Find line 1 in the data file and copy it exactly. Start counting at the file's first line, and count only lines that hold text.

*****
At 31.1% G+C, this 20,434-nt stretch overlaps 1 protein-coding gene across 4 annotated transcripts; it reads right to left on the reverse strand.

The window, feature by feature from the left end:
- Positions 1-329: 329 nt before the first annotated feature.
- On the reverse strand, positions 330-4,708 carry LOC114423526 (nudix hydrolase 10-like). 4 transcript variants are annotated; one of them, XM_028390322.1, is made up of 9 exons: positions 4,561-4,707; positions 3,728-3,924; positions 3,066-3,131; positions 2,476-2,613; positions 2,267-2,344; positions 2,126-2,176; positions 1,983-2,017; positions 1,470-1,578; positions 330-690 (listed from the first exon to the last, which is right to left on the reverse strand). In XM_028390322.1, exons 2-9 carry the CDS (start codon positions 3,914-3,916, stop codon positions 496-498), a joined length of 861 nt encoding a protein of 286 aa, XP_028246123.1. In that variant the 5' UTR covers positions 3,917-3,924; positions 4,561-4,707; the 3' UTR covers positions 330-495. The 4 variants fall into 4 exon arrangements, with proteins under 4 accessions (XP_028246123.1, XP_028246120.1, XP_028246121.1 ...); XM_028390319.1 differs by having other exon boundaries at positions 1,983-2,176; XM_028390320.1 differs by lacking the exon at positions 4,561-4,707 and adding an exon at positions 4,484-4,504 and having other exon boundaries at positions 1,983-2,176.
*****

At 31.1% G+C, this 20,434-nt stretch overlaps 1 protein-coding gene across 4 annotated transcripts; it reads right to left on the reverse strand.